|Updated: 8/27/2012 10:04 pm
||Published: 8/27/2012 3:17 pm
LITTLE ROCK, Ark. (AP) - Arkansas State Police Col. J.R. Howard announced his retirement from the agency's top role Monday, and veteran trooper Stan Witt was picked to replace him and lead the organization as it undergoes changes in technology and personnel.
Howard, who served as State Police leader for about 15 months, said he was leaving to spend more time with his family. He came out of retirement in 2011 to take the job.
Witt, 55, who was named to the position by Gov. Mike Beebe, said he doesn't intend to make any quick changes.
"The first thing I'm going to do probably is meet with all the department commanders and do a full assessment of the department to see what the needs are for each division and to see what the priorities are," he said.
Witt, a 27-year veteran trooper, spent seven years on patrol, 15 in the Criminal Investigative Division in Jonesboro and five in the agency's administration.
His first law enforcement job was with the Walnut Ridge police in 1975 when he was 19. He went on to be elected Lawrence County sheriff, a post he left after a year in 1985 to accept a position with the state police.
Witt noted the department has been introducing new technology, something he said will continue under his leadership. He said an electronic system for writing citations is under testing now.
Also, Witt said 16 troopers, with a combined 529 years of experience, have retired in the last 12 months. State police spokesman Bill Sadler said another 13 are to retire through the end of 2014.
"Restoring our ranks with qualified personnel is a priority," Witt said.
The agency has 925 employees. Of those, 522 are commissioned officers and 403 are civilian.
Witt said he was called to the governor's office by Beebe two weeks ago, and he was summoned again Wednesday. He said he hadn't made up his mind whether to take the job until the night before the second visit with Beebe.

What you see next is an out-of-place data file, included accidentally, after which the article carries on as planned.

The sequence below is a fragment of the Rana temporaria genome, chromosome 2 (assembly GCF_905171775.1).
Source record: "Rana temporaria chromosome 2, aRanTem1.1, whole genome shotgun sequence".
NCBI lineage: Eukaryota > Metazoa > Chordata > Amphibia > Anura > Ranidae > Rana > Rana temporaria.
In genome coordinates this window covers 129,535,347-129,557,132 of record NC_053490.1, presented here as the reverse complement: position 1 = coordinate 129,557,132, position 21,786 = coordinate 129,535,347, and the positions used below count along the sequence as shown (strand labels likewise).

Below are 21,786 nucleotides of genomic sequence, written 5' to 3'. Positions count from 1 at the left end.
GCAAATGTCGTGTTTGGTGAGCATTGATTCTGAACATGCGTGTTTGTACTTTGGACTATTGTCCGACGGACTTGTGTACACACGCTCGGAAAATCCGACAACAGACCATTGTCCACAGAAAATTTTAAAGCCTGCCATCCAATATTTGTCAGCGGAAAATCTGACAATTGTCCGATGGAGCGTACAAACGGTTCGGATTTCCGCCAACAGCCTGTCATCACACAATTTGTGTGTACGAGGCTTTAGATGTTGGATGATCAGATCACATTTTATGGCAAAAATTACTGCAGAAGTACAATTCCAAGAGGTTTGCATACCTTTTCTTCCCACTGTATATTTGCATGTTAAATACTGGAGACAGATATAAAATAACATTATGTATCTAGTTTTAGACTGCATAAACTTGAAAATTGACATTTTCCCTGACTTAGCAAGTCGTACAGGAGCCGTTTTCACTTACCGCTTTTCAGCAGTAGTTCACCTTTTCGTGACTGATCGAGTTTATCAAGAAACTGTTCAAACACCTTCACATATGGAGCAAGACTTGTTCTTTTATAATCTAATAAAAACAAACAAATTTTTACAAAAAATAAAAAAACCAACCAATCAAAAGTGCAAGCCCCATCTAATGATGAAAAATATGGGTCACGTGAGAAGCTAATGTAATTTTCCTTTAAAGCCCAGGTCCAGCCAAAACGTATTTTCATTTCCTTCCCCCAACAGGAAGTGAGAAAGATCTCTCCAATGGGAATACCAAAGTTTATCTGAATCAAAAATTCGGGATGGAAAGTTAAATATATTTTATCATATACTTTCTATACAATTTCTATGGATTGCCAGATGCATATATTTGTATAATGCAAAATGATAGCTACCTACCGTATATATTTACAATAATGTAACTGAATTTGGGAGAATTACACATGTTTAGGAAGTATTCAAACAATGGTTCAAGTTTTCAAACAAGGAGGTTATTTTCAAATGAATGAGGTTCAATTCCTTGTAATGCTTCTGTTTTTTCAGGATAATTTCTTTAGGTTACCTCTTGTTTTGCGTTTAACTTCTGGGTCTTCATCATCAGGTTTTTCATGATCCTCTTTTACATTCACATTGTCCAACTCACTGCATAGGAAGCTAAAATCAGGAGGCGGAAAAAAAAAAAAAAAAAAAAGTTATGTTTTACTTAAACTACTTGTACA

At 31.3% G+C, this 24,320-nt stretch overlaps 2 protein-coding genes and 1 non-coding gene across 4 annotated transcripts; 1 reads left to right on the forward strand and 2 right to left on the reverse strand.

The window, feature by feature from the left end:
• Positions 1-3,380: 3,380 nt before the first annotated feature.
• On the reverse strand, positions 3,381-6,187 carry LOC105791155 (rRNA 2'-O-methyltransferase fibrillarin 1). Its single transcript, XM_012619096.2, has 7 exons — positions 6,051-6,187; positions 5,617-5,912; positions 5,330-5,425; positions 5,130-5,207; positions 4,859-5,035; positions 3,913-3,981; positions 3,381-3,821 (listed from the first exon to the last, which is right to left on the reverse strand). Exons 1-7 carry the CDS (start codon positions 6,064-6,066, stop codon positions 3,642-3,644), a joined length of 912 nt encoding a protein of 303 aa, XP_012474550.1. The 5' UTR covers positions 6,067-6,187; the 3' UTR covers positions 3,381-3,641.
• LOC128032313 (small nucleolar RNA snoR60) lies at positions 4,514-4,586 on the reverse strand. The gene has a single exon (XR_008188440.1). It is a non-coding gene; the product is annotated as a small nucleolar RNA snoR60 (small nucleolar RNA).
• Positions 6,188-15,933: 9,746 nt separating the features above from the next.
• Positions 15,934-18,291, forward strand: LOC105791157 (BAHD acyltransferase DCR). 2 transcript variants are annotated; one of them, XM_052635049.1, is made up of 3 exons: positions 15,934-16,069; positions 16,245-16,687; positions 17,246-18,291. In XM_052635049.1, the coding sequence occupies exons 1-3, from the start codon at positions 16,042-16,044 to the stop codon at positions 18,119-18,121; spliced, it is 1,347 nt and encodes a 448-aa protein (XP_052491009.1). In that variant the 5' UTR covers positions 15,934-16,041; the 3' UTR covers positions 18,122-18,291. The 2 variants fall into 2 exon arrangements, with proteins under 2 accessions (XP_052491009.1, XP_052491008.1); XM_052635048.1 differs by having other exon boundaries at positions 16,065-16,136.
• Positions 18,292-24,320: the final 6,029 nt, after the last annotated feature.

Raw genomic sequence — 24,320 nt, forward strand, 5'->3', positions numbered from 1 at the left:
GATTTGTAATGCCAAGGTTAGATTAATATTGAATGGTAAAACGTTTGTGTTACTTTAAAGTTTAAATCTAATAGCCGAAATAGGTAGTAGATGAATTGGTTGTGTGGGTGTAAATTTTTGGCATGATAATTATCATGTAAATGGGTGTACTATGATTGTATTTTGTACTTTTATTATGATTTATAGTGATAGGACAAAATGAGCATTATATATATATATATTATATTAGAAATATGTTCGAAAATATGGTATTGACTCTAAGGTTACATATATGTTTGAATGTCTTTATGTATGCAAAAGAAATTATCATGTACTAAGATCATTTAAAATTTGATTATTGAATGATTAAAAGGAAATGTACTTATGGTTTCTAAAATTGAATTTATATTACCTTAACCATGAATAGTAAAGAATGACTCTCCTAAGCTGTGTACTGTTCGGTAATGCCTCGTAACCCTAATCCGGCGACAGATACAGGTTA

The governor said he spoke to a number of people in the organization before making a decision on a replacement for Howard.
"I did a lot of talking within the agency from the bottom to the top," Beebe said. "Troopers who are in the field, the various divisions, the leadership cadre. (Witt) is someone who had all the experience and the various levels of activity of the state police and somebody who most folks felt like ... had the leadership ability to garner the confidence of the agency, and that's important."
The agency's reputation has taken a couple of hits this year. Earlier this month, Howard fired Cpl. Royce Denney after he dumped suspected marijuana and confiscated a gun seized in a traffic stop of then-Arkansas State University football player Michael Dyer.
Also this month, the agency unveiled a new policy that bars troopers who work college sports events from accepting free tickets or other items if the value exceeds $100. The policy comes several months after a trooper assisted former Arkansas football coach Bobby Petrino following a motorcycle crash with his mistress in April and the subsequent revelation that the trooper, Capt. Jeffrey Lance King, had accepted gifts from the Razorbacks athletic program.
King wasn't disciplined by the agency for how he handled the crash but self-reported a violation over receiving gifts from the program to the state Ethics Commission, which proposed a letter of caution.
Witt said the new policy should head off any future problems in how troopers connect with university sports programs.
The new director said it took some time to become comfortable with the idea of stepping into the head role.
"Once that question was posed to me by the governor I had many sleepless nights before I made my decision," Witt said. "I feel very confident in my decision and have slept well since then."
Witt is the 18th state police commander.
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